Just before Christmas, an article appeared in The Washington Post comparing the Star Wars prequel trilogy to the Gnostic gospels, such as the “Gospel of Thomas” and the “Gospel of Judas”: “Like the gnostic Gospels, the prequels aren’t true. Or to put it another way, they aren’t the same story as the originals.” While the Gnostic gospels “have garnered headlines, they’ve never been embraced by the faithful. That’s in part because they’re terrible, filled with stilted dialogue and bizarre plot twists.”
That’s an accurate characterization both of the Gnostic gospels and the Star Wars prequels. On the same day, though, Damon Linker in The Week disparaged the whole Star Wars phenomenon — even the universally loved original film and its even more revered sequel — The Empire Strikes Back, for
[w]ooden dialogue, cardboard acting, hokey humor, and a grade-school Manichean/Gnostic metaphysics in which characters choose between darkness and light, bodies are dismissed as “crude matter,” and dead friends and teachers stand around glowing and offering portentous advice…
“A kind of ‘soft Gnosticism’” is how Catholic author Michael O’Brien, in a 1998 book that has been influential among Catholic parents and educators, characterized the spiritual milieu of Star Wars, adding that in Star Wars “the gnosis is an undercurrent beneath the surface waves of a few Christian principles” (A Landscape with Dragons, 60-70). While expressing warm appreciation for the Star Wars films on a number of fronts, O’Brien adds notable reservations:
The force is neither good nor evil in itself but becomes so according to who uses it and how it is used. … Luke and company act according to an admirable moral code, but we must ask ourselves on what moral foundation this code is based, and what its source is. There is no mention of a transcendent God or any attempt to define the source of “the Force.” And why is the use of psychic power considered acceptable? … Moreover, the key figures in the overthrow of the malevolent empire are the Jedi masters, the enlightened élite, the initiates, the possessors of secret knowledges. Is this not Gnosticism?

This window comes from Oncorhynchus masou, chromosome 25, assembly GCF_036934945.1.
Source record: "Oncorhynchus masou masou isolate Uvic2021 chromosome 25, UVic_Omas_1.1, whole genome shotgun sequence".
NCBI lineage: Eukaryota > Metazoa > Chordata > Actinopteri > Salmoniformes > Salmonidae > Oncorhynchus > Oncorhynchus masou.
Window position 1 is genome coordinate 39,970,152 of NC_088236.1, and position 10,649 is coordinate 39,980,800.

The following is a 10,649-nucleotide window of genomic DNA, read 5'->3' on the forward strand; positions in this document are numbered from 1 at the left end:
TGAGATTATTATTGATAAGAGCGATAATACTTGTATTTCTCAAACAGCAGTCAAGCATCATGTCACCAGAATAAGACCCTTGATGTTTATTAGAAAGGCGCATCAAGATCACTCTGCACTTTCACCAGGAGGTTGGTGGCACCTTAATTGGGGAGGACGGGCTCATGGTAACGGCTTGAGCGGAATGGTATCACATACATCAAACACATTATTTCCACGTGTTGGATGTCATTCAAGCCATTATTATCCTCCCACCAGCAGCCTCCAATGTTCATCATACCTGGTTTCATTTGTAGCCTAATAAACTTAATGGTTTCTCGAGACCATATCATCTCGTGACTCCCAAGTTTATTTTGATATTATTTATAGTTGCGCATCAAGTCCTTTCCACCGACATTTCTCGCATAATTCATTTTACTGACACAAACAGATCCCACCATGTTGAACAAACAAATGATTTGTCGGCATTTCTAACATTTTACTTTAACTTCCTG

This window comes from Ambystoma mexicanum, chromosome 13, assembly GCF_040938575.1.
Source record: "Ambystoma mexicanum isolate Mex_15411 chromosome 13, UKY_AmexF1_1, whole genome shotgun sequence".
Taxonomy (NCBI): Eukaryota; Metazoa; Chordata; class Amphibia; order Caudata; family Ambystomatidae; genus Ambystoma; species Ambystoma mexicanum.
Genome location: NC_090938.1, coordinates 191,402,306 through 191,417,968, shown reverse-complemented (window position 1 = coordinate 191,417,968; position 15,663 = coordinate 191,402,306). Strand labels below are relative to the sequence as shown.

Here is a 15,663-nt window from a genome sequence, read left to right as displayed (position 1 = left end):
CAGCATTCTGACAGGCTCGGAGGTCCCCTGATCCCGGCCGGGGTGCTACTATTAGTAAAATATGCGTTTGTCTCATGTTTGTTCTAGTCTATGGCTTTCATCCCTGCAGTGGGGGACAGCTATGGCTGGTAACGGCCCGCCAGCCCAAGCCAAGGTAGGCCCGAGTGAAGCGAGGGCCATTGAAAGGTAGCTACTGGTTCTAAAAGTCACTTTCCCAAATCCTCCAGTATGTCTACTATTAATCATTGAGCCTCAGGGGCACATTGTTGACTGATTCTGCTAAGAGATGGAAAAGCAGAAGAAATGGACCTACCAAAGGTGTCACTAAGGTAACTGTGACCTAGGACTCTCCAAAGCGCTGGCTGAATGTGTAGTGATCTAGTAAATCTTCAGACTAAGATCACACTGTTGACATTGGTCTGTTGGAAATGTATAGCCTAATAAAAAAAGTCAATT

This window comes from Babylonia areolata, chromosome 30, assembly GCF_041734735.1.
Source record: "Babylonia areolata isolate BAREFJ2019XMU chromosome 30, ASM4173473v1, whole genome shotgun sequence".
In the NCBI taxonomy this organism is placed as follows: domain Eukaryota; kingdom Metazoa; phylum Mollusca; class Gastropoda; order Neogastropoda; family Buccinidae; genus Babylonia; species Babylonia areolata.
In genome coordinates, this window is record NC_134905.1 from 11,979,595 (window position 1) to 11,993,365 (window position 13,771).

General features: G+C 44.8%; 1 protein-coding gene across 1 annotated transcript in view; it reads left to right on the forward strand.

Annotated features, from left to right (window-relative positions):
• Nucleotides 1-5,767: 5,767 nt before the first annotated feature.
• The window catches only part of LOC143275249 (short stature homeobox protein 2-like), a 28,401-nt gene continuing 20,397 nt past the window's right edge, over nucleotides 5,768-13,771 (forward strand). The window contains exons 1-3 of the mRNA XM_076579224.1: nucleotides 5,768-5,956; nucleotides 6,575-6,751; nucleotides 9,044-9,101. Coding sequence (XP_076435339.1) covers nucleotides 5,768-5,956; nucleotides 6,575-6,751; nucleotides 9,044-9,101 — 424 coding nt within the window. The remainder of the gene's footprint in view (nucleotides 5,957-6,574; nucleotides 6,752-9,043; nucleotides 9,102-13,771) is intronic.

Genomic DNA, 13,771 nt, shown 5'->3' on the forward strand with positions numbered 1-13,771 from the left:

Is the Star Wars mythos Gnostic? If so, how Gnostic is it? The question is complicated by confusion over exactly what Gnosticism is. At least since the mid-20th century the label has been thrown around far too freely, describing anything from hidden knowledge or a vague or mystical spirituality to pantheism, utopianism or a one-story cosmology without a transcendent, divine reality.
Gnosticism, like Buddhism, can be understood as a response to the problem of suffering. Orthodox Judeo-Christian faith holds that creation is the good work of a wise, loving, eternal Creator, and suffering and evil are a result of human and angelic rebellion against God.
Belief systems classified as Gnostic diverge widely, but a common thread is that suffering and evil are baked into the cake of the material world, which is the shoddy work of an inferior and/or evil deity, not of the good God, who is remote and uninvolved in this world.
What traps us in the prison of this material world — the “original sin” of Gnosticism — is ignorance or unknowing; what frees us is mystical or experiential knowledge (gnosis) of divine truth or of the good God, by which we transcend the illusions of corporeal existence: a process for which only a few have the necessary receptivity or openness.
Claims of Gnostic themes or influences in movies are often overstated, or at least one-sided. A movie often mentioned in this connection is The Truman Show. Jim Carrey’s protagonist does inhabit a shoddy, fake world, a kind of prison created by a false god (“Christof”). On the other hand, he’s that world’s unique prisoner; everyone around Truman knows the truth and is in on the deception. This resonates less with Gnosticism than with solipsistic fears: the thought that perhaps I alone am real and everyone else is “fake.”